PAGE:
“Right Chemistry for Leak Protection,” Amoco Chemicals, Winter 97-98, pp. 1-3 (Internet).
“Deterioration of Parking Garages,” by G. G. Litvan, Building Science Insight, 1984, pp. 1-11 (Internet).
CIM Industrial Membrane Systems Brochure, C.I.M. Industries Inc. (Published around 1992-1993 according to C.I.M. Industries Inc.).
CIM 1000 Commercial Industrial Membrane Coating Profile, C.I.M. Industries Inc. 5/98.
Reichhold® Polylite® Urethane Foam Resins for Roofing Systems Brochure, pp. 1-11. (Unable to obtain the publication date from Reichhold. We call Reichhold's number at 919-990-7500, Reicchold's business staff has not returned our call.).
Retro-Mastic Roofing Systems Inc. Brochure. (around 1995 according to DFW Metro (972) 263-5758.).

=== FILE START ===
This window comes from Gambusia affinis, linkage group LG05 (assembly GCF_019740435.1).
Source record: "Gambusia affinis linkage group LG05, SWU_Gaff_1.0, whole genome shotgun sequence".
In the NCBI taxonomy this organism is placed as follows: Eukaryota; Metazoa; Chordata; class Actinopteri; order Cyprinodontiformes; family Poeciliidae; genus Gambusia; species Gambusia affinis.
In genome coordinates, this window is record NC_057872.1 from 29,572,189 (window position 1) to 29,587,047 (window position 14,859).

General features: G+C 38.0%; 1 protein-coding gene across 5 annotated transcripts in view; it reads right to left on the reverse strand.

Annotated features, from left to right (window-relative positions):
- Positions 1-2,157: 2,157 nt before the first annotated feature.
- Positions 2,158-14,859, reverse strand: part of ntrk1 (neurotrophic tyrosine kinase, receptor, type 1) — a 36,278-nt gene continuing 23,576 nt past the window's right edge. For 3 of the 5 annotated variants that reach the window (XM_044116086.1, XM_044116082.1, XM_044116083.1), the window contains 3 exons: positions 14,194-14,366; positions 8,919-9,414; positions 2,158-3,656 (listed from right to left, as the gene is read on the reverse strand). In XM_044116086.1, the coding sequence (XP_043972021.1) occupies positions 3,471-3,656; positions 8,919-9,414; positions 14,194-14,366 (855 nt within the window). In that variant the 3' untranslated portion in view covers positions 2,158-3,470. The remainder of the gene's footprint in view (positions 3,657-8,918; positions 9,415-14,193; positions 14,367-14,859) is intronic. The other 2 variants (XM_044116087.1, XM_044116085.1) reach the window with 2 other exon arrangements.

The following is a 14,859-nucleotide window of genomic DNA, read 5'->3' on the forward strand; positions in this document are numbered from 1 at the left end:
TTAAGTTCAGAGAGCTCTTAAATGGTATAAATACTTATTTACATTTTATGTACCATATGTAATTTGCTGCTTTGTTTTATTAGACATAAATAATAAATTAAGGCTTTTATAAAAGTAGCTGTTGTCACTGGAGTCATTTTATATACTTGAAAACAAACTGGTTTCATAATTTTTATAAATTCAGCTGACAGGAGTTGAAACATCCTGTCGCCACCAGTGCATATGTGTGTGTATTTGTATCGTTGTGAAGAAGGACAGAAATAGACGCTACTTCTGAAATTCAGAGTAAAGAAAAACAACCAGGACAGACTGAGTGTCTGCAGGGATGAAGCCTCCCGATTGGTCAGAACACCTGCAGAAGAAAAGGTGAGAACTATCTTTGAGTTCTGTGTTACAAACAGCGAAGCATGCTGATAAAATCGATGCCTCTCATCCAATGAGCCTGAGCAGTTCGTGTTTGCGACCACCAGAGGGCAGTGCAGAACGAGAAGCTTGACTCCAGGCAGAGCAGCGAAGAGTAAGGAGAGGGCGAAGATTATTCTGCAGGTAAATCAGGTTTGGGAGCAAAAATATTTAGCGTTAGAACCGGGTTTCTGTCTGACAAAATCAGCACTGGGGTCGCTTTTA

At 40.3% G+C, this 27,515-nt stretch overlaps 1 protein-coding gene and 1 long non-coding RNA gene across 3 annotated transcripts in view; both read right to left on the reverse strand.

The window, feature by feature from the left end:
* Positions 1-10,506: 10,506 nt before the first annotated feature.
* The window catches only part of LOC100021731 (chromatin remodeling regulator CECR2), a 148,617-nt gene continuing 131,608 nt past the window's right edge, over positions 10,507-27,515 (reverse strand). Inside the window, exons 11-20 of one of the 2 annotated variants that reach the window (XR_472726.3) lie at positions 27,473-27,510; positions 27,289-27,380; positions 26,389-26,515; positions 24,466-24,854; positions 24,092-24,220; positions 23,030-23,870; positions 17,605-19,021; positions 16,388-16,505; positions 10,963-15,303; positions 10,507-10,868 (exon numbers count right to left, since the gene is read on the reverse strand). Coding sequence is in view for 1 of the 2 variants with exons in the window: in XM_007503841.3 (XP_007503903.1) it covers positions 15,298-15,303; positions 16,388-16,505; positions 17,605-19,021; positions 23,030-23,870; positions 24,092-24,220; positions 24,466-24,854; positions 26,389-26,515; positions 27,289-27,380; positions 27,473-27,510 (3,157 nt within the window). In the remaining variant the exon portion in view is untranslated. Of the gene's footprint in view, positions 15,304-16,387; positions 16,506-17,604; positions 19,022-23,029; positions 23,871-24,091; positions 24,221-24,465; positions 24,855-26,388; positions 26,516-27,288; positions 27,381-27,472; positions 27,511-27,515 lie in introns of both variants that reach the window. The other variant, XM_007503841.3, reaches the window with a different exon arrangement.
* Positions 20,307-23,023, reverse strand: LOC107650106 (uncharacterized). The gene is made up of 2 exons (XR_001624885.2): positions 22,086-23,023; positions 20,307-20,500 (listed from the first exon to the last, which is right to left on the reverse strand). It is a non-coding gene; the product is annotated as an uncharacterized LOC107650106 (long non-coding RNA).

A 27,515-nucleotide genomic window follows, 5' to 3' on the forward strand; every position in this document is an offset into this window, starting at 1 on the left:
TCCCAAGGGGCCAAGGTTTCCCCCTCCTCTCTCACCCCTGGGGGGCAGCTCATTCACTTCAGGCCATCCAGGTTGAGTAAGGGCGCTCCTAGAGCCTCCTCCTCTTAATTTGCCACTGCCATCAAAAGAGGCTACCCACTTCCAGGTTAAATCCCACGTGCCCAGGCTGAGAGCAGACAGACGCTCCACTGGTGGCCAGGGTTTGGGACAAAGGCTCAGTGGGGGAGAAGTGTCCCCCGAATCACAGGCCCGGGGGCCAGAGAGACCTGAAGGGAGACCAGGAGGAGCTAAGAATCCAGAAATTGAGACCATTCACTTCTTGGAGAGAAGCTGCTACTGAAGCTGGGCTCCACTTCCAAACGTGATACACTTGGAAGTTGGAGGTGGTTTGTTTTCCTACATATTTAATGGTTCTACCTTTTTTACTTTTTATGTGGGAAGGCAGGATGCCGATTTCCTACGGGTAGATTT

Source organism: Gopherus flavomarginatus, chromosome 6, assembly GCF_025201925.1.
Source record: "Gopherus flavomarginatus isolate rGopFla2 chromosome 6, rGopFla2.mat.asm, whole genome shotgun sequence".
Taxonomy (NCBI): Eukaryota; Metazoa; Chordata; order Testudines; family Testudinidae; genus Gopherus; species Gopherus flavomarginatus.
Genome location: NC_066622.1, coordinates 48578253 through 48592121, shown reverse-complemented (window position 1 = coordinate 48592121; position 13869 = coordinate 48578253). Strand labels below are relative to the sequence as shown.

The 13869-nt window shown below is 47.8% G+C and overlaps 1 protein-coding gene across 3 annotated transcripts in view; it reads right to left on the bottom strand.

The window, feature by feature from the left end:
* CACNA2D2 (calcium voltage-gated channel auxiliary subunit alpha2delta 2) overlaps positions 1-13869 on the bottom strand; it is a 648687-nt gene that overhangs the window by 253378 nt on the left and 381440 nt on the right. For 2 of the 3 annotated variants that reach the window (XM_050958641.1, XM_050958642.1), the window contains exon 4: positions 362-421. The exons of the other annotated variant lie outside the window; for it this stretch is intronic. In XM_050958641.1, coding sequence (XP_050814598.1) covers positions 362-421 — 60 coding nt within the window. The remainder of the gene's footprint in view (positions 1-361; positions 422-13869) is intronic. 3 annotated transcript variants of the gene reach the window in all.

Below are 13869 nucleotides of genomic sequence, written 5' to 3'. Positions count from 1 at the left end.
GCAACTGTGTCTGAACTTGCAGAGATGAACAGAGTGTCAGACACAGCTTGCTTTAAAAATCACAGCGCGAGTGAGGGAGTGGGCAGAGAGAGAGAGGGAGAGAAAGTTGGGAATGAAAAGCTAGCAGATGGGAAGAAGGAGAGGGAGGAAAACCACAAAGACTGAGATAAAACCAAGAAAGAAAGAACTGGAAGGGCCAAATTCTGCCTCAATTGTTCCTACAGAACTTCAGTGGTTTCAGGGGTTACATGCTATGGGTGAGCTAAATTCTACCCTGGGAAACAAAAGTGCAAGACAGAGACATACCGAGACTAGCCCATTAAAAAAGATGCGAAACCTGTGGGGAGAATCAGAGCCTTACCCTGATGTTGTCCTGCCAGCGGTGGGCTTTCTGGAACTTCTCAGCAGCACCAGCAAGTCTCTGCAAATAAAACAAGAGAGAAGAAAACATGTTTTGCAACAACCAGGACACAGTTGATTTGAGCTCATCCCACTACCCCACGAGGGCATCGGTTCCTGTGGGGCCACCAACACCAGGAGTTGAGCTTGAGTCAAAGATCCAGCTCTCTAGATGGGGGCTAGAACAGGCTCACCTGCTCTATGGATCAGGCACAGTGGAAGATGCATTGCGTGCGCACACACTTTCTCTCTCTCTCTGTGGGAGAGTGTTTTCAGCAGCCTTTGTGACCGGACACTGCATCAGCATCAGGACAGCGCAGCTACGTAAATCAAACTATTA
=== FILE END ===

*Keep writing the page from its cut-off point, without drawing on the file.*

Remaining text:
“A New Spraying Technology Comes Onto the Scene,” by Klaus Buecking, 10/98.
The Waterproof Deck Site—Company Profile and Products Brochures, C. A. Gustafsson Co. (Internet Download), 1996.
Futura Coatings Inc. Technical Data for Futura-Clad Systems, Aug., 1993.
3M™ Scotch-Clad™ Deck Coating (Internet), 1997.
Penta Coatings, “Spray in Place Urethane Foam Insulation and Roofting systems” (Internet), 1995.
“What are Elastomeric Coatings, and How Will They Save you Money&quest ” Advanced Coating Systems, Inc. (Internet), Prior to Apr. 6, 1997.
“Acrylic Elastomeric Products”, Advanced Coatings Systems Inc. (Internet Download), 1996.
“Step by Step—Advanced Coatings Systems Elastomeric Reroofing Systems”, (Internet Download), 1997.
“Rubber Reroof,” Masters Choice (Internet), Apr. 21, 1996.
“Fresh Coat Keeps Coliseum's Roof Strong, Leak-Free” (Internet), 1996.